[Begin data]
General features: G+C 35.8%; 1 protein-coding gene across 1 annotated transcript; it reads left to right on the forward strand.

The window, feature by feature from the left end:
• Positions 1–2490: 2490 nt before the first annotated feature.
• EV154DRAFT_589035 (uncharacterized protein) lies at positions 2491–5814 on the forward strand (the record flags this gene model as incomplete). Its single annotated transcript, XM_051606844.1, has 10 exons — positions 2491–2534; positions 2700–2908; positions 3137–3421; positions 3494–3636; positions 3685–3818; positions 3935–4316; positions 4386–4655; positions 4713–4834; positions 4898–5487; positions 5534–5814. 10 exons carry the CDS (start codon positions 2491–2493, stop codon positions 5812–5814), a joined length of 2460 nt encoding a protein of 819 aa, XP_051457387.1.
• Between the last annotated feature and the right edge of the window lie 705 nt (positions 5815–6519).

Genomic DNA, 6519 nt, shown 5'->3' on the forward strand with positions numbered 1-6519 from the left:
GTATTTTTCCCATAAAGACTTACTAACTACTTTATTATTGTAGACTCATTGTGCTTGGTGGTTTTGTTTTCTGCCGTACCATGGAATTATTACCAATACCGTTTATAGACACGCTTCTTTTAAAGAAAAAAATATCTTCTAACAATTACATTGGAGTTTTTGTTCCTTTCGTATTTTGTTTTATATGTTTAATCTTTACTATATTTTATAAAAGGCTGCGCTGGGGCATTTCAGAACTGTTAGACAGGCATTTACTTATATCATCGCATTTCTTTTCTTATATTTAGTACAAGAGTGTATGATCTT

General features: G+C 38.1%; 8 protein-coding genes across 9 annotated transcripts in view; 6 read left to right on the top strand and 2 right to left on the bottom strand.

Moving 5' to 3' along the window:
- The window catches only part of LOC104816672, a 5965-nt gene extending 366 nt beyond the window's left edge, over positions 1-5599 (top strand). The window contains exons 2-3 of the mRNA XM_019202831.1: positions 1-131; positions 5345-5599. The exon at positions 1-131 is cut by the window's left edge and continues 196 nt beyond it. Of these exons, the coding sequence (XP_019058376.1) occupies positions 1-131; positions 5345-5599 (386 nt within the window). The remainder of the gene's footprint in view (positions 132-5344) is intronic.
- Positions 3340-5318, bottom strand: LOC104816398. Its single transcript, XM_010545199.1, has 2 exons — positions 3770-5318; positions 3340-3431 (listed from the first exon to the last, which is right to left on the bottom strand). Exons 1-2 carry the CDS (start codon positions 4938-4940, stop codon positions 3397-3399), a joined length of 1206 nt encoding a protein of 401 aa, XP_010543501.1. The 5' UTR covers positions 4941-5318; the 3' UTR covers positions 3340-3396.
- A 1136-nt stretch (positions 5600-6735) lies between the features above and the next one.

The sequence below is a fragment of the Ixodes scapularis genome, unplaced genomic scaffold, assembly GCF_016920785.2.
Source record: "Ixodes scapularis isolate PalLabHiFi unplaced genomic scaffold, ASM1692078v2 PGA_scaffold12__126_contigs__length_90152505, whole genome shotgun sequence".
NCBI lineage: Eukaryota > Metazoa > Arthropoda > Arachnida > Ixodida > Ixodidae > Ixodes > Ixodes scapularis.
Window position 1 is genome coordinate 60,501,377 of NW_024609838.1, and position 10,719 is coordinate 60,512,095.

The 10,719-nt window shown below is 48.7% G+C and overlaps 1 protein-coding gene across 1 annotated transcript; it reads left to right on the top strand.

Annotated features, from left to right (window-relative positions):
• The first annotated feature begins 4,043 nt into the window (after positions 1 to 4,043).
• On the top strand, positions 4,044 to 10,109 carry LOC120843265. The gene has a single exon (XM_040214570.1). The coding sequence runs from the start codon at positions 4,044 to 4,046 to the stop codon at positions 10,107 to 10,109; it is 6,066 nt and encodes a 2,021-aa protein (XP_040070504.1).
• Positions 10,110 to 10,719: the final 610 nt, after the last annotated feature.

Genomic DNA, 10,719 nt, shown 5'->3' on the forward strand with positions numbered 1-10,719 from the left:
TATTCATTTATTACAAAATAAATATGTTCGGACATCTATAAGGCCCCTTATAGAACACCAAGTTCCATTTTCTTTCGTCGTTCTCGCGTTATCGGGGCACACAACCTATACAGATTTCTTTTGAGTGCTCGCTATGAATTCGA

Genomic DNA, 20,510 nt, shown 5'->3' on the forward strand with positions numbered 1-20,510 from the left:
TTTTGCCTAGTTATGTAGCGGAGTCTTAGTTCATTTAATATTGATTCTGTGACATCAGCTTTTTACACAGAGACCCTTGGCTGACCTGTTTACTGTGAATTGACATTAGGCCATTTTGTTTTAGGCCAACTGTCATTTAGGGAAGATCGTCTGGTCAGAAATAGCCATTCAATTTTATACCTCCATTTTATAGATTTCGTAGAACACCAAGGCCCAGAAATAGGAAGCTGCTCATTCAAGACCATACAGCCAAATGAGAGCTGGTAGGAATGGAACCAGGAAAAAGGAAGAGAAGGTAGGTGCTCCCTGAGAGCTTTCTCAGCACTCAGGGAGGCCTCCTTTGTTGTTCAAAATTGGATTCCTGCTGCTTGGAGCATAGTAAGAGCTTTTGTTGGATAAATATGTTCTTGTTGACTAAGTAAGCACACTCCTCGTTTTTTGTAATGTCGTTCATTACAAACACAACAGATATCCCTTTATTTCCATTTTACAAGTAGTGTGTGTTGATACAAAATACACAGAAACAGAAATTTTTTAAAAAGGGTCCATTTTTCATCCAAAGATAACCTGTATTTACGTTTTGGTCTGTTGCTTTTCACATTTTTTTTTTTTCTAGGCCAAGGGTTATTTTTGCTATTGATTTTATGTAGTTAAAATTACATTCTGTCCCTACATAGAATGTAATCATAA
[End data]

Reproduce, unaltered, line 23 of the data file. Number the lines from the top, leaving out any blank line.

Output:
TATTCATTTATTACAAAATAAATATGTTCGGACATCTATAAGGCCCCTTATAGAACACCAAGTTCCATTTTCTTTCGTCGTTCTCGCGTTATCGGGGCACACAACCTATACAGATTTCTTTTGAGTGCTCGCTATGAATTCGA